Do you feel lucky? Do you?

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Dan Harris

I am a founder of Harris Bricken, an international law firm with lawyers in Los Angeles, Portland, San Francisco, Seattle, China and Spain.

I mostly represent companies doing business in emerging market countries. It has taken me many years to build my network and it takes constant communication and travel to maintain it. My work has been as varied as securing the release of two improperly held helicopters in Papua New Guinea, setting up a legal framework to move slag from Canada to Poland’s interior, overseeing hundreds of litigation and arbitration matters in Korea, helping someone avoid terrorism charges in Japan, and seizing fish product in China to collect on a debt.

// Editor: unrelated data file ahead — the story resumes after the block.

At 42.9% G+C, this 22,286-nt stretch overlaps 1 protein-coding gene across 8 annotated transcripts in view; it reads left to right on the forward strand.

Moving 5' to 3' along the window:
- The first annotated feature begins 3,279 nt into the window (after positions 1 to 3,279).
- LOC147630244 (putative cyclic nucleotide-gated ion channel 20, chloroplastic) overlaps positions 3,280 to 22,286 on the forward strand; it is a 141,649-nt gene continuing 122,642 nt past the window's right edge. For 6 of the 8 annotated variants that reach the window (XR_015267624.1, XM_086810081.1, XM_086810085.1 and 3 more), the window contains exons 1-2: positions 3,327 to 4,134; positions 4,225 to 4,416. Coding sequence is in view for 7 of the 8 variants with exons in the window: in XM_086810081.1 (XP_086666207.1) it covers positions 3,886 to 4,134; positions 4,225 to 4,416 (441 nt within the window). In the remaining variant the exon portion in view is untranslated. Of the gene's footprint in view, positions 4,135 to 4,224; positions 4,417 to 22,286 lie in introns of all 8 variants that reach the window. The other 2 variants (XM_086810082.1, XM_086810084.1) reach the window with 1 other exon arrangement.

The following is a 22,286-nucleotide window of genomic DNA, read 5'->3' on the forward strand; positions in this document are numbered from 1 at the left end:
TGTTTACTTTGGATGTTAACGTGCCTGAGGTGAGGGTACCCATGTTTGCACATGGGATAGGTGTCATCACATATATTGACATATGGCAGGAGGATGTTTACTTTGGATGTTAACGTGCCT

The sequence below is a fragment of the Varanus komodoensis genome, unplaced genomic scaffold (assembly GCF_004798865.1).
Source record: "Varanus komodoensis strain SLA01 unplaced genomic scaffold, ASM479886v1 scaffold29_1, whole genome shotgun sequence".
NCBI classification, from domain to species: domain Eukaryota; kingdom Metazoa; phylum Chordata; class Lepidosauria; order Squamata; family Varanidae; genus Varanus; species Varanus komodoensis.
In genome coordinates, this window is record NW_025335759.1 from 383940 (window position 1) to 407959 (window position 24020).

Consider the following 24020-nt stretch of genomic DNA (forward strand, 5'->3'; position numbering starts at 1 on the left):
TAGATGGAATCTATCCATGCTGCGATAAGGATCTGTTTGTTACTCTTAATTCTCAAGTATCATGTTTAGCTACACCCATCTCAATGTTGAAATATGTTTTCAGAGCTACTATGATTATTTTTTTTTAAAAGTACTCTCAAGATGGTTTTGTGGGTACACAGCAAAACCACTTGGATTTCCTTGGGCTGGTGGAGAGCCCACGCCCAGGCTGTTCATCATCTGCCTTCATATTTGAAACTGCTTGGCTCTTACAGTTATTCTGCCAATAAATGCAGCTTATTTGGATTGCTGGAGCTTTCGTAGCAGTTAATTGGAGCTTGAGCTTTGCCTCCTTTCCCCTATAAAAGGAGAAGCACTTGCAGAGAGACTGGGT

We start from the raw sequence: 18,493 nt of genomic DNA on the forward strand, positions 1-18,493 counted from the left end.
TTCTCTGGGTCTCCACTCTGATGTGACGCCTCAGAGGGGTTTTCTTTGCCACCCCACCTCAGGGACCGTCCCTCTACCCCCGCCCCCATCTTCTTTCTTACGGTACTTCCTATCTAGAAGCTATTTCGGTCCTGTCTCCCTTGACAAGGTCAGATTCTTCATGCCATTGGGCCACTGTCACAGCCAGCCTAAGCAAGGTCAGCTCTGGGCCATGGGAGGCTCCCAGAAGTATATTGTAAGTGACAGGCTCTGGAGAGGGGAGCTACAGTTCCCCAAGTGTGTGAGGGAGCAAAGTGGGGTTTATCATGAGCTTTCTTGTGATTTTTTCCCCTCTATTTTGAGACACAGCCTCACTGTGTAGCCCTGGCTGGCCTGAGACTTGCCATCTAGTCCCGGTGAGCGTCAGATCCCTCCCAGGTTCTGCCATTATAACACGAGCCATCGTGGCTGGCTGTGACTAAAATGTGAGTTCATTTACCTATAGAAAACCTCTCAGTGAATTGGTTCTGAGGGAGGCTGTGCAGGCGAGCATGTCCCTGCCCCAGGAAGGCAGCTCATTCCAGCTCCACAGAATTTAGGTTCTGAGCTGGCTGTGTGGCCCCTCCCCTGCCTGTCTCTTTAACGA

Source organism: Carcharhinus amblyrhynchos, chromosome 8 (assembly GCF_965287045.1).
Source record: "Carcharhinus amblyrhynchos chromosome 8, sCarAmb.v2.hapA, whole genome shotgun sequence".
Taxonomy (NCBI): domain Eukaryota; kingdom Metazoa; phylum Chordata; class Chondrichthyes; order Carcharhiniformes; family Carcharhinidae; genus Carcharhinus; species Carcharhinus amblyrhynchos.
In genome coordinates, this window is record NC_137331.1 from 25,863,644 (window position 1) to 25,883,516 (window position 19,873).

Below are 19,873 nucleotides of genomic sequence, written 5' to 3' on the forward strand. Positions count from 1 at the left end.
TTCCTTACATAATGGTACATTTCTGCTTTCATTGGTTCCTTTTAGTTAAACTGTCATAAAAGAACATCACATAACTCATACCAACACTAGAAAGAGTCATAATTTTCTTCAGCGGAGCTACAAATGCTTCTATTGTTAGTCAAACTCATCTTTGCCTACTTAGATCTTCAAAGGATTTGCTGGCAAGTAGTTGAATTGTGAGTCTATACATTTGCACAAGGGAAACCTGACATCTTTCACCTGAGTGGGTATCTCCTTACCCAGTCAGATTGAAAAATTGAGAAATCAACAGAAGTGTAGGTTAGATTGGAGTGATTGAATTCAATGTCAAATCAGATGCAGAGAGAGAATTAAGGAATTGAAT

I was named as one of only three Washington State Amazing Lawyers in International Law, I am AV rated by Martindale-Hubbell Law Directory (its highest rating), I am rated 10.0 by AVVO.com (its highest rating), and I am a SuperLawyer.

I am a frequent writer and public speaker on doing business in Asia and I constantly travel between the United States and Asia. I most commonly speak on China law issues and I am the lead writer of the award winning China Law Blog (www.chinalawblog.com). Forbes Magazine, Fortune Magazine, the Wall Street Journal, Investors Business Daily, Business Week, The National Law Journal, The Washington Post, The ABA Journal, The Economist, Newsweek, NPR, The New York Times and Inside Counsel have all interviewed me regarding various aspects of my international law practice.

I am licensed in Washington, Illinois, and Alaska.

In tandem with the international law team at my firm, I focus on setting up/registering companies overseas (via WFOEs, Rep Offices or Joint Ventures), drafting international contracts (NDAs, OEM Agreements, licensing, distribution, etc.), protecting IP (trademarks, trade secrets, copyrights and patents), and overseeing M&A transactions.